The potential for higher energy to translate into higher levels of inflation, could complicate the Fed's effort to tighten policy. While the Fed is still likely to hike by 25 basis point at the upcoming FOMC meeting, the Russia/Ukraine uncertainty seems to have reduced the odds of a more aggressive move, at least for the immediate future. Bloomberg's World Interest Rate Probability tool shows the odds of a 50bps hike at the March FOMC meeting have fallen to about 28% (from over 80% two weeks ago). For the year, the market is now discounting 6 hikes, down from nearly 7 two weeks ago. Fed Chair Powell is set to testify to Congress this week so we could get some clarity on the path higher. It still seems like there is too much hawkishness built into the markets and therefore we could see Powell try to tamp this down a bit.
Any Good News Out There? I Think So: The US economy remains in good shape and it is generally isolated from any fallout in the Russian economy. Hard data reports (Durable Goods Orders, Retail Sales, Industrial Production) have been very strong relative to the survey and sentiment data (which are likely being impacted by inflation worries). Covid cases have plunged and many areas around the country are dropping Covid related mandates. Supply chain issues are starting to ease. The earnings environment remains solid with high single digit growth expect this year and next. The recent market weakness has pushed valuation levels lower with the S&P selling for just over 17x the 2023 estimate and just over 15x the 2024 estimates. In addition – from a contrarian POV, the number of bearish investors relative to bullish investors – as measured by the AAII data is 2.3. That's one of the highest readings we've seen for at least the past few years. Large asset managers have also derisked over the past couple weeks according to the National Association of Active Investment Managers who tracks investment advisers from 125 different firms. According to their data average equity exposure has fallen to just 44% down from the mid 60% area two weeks ago. Historically when exposure falls to these levels, it has almost always led to a buying opportunity.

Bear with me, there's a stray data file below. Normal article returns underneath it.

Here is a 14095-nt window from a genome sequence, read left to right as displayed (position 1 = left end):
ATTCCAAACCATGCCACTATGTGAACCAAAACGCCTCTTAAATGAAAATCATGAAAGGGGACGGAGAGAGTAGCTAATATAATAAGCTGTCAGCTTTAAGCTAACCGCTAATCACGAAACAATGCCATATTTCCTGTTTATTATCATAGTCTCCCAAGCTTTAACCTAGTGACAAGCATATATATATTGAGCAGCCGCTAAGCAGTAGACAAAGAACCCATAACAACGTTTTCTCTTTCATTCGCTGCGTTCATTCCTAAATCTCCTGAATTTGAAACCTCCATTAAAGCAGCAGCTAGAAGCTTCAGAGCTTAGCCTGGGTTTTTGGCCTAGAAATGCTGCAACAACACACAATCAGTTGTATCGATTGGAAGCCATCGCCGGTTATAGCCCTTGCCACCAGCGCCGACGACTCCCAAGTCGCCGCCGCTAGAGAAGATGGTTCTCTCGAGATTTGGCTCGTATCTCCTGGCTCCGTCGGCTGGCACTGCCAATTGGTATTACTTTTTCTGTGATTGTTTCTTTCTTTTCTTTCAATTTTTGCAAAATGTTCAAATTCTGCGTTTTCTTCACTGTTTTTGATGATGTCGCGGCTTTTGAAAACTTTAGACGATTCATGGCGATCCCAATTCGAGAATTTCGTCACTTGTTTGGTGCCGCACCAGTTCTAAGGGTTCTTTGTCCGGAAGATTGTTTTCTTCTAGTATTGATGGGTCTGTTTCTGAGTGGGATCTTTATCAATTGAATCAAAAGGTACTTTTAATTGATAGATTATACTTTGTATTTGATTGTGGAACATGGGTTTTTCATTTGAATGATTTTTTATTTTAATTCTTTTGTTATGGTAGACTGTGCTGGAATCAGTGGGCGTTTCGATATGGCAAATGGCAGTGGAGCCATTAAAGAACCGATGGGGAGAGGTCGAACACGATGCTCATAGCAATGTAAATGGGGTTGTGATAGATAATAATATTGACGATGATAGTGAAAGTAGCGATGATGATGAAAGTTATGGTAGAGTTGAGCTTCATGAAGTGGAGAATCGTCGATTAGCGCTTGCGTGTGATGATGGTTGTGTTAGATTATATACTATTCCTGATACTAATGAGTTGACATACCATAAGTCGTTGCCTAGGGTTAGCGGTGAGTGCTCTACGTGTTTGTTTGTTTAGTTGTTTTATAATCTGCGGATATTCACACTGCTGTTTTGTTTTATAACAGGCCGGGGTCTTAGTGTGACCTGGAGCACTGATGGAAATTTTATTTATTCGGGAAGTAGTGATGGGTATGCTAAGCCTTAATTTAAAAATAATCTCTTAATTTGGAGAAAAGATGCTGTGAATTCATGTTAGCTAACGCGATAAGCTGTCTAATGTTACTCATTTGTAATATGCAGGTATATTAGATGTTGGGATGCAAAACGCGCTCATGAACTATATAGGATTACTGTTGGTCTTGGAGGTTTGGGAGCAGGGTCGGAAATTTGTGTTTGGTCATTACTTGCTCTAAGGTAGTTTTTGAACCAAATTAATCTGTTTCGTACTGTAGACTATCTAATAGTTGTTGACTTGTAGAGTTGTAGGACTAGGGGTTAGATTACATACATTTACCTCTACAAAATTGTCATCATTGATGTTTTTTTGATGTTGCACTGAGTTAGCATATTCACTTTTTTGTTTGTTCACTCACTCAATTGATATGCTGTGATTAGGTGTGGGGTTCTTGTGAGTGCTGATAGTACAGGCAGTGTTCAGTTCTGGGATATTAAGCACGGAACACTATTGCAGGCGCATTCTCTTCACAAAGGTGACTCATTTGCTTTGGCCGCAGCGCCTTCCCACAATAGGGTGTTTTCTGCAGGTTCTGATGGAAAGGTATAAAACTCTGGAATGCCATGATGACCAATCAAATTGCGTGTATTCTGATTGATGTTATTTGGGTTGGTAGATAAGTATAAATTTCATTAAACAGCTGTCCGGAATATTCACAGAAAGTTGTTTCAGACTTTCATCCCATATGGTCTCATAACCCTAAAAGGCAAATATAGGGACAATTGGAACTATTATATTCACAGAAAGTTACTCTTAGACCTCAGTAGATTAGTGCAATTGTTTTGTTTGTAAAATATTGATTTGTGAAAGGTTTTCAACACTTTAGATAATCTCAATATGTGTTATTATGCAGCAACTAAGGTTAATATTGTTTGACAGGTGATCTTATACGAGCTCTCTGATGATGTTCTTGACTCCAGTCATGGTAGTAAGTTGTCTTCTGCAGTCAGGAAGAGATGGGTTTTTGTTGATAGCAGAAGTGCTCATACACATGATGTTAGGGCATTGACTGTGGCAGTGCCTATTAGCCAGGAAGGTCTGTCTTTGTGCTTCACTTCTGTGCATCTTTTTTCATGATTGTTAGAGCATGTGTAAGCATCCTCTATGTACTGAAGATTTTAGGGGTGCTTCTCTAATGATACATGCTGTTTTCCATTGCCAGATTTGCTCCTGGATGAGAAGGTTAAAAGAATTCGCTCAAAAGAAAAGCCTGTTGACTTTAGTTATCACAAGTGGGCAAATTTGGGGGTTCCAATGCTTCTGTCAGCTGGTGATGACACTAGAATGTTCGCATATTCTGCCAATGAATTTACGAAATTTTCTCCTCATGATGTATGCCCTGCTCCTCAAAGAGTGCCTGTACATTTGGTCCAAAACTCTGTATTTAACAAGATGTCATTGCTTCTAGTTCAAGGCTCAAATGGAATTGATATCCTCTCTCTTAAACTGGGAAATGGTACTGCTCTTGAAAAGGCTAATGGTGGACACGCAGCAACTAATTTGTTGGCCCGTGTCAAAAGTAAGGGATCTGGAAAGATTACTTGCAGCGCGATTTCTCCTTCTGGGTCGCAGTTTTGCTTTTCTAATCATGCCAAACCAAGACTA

The Week Ahead: The focal point this week will be Fed Chair Powell's semi-annual testimony before the House Financial Services Committee on Wednesday and the Senate Banking Committee on Thursday. His appearance comes ahead of the Fed's much-anticipated meeting just 2 weeks later, at which time they're widely expected to raise the federal funds rate for the first time since the pandemic. Investors will be listening for clues on the path higher and any updated thoughts on inflation in light of the Russia/Ukraine situation. It will be a busy week on the data front with the February payroll report taking the spotlight. According to Bloomberg, Friday's report is expected to show nonfarm payrolls growing by 400K and for the unemployment rate to dip to 3.9% from 4.0% in January. Other reports of interest include; The ISM Manufacturing data for February, the February Chicago PMI report, the February ISM Services Index, January Factory Orders and the weekly initial jobless claims report. On the Fed front, the will release the Beige Book report which will be used as the playbook for the March 15/16 FOMC meeting. On Tuesday evening President Biden will speak to the nation in his State of the Union address.